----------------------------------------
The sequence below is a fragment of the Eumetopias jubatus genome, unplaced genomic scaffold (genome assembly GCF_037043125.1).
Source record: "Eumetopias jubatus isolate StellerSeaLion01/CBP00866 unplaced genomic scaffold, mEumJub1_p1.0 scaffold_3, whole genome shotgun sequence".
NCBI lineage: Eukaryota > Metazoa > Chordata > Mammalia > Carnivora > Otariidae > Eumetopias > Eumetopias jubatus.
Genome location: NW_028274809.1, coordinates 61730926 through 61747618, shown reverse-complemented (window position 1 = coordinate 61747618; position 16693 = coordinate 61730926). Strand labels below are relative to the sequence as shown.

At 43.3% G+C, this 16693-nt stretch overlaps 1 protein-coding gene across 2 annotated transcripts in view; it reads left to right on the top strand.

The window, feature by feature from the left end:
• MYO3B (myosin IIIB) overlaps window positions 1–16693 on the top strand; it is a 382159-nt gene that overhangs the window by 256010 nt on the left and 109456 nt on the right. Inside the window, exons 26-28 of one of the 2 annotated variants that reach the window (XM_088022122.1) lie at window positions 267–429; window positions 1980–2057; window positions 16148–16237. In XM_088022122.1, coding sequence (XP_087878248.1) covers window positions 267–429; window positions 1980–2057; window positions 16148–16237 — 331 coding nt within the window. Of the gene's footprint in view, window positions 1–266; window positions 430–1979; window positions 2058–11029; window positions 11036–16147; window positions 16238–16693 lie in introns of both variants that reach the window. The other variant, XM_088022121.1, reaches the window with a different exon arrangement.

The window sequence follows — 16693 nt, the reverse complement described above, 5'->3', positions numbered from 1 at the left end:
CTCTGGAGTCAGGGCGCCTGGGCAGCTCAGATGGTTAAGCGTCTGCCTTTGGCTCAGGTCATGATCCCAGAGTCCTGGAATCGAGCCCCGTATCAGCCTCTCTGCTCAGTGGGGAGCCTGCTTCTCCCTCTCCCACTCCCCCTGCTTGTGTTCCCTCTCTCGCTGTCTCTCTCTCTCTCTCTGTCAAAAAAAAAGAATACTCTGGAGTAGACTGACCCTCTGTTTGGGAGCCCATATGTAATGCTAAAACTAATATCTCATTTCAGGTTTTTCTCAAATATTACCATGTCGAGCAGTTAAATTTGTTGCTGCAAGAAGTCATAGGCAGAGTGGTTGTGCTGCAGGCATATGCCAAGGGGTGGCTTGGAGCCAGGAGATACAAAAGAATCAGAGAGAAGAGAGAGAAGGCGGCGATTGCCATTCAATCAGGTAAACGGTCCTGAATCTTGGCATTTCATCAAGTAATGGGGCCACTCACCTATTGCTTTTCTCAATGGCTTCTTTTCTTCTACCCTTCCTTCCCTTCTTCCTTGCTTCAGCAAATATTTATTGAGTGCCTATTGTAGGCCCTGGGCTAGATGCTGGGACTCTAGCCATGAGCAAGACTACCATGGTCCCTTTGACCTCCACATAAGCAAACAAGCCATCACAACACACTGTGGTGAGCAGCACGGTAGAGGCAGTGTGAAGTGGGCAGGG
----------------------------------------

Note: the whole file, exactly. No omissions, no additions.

The sequence below is a fragment of the Eumetopias jubatus genome, unplaced genomic scaffold (genome assembly GCF_037043125.1).
Source record: "Eumetopias jubatus isolate StellerSeaLion01/CBP00866 unplaced genomic scaffold, mEumJub1_p1.0 scaffold_3, whole genome shotgun sequence".
NCBI lineage: Eukaryota > Metazoa > Chordata > Mammalia > Carnivora > Otariidae > Eumetopias > Eumetopias jubatus.
Genome location: NW_028274809.1, coordinates 61730926 through 61747618, shown reverse-complemented (window position 1 = coordinate 61747618; position 16693 = coordinate 61730926). Strand labels below are relative to the sequence as shown.

At 43.3% G+C, this 16693-nt stretch overlaps 1 protein-coding gene across 2 annotated transcripts in view; it reads left to right on the top strand.

The window, feature by feature from the left end:
• MYO3B (myosin IIIB) overlaps window positions 1–16693 on the top strand; it is a 382159-nt gene that overhangs the window by 256010 nt on the left and 109456 nt on the right. Inside the window, exons 26-28 of one of the 2 annotated variants that reach the window (XM_088022122.1) lie at window positions 267–429; window positions 1980–2057; window positions 16148–16237. In XM_088022122.1, coding sequence (XP_087878248.1) covers window positions 267–429; window positions 1980–2057; window positions 16148–16237 — 331 coding nt within the window. Of the gene's footprint in view, window positions 1–266; window positions 430–1979; window positions 2058–11029; window positions 11036–16147; window positions 16238–16693 lie in introns of both variants that reach the window. The other variant, XM_088022121.1, reaches the window with a different exon arrangement.

The window sequence follows — 16693 nt, the reverse complement described above, 5'->3', positions numbered from 1 at the left end:
CTCTGGAGTCAGGGCGCCTGGGCAGCTCAGATGGTTAAGCGTCTGCCTTTGGCTCAGGTCATGATCCCAGAGTCCTGGAATCGAGCCCCGTATCAGCCTCTCTGCTCAGTGGGGAGCCTGCTTCTCCCTCTCCCACTCCCCCTGCTTGTGTTCCCTCTCTCGCTGTCTCTCTCTCTCTCTCTGTCAAAAAAAAAGAATACTCTGGAGTAGACTGACCCTCTGTTTGGGAGCCCATATGTAATGCTAAAACTAATATCTCATTTCAGGTTTTTCTCAAATATTACCATGTCGAGCAGTTAAATTTGTTGCTGCAAGAAGTCATAGGCAGAGTGGTTGTGCTGCAGGCATATGCCAAGGGGTGGCTTGGAGCCAGGAGATACAAAAGAATCAGAGAGAAGAGAGAGAAGGCGGCGATTGCCATTCAATCAGGTAAACGGTCCTGAATCTTGGCATTTCATCAAGTAATGGGGCCACTCACCTATTGCTTTTCTCAATGGCTTCTTTTCTTCTACCCTTCCTTCCCTTCTTCCTTGCTTCAGCAAATATTTATTGAGTGCCTATTGTAGGCCCTGGGCTAGATGCTGGGACTCTAGCCATGAGCAAGACTACCATGGTCCCTTTGACCTCCACATAAGCAAACAAGCCATCACAACACACTGTGGTGAGCAGCACGGTAGAGGCAGTGTGAAGTGGGCAGGG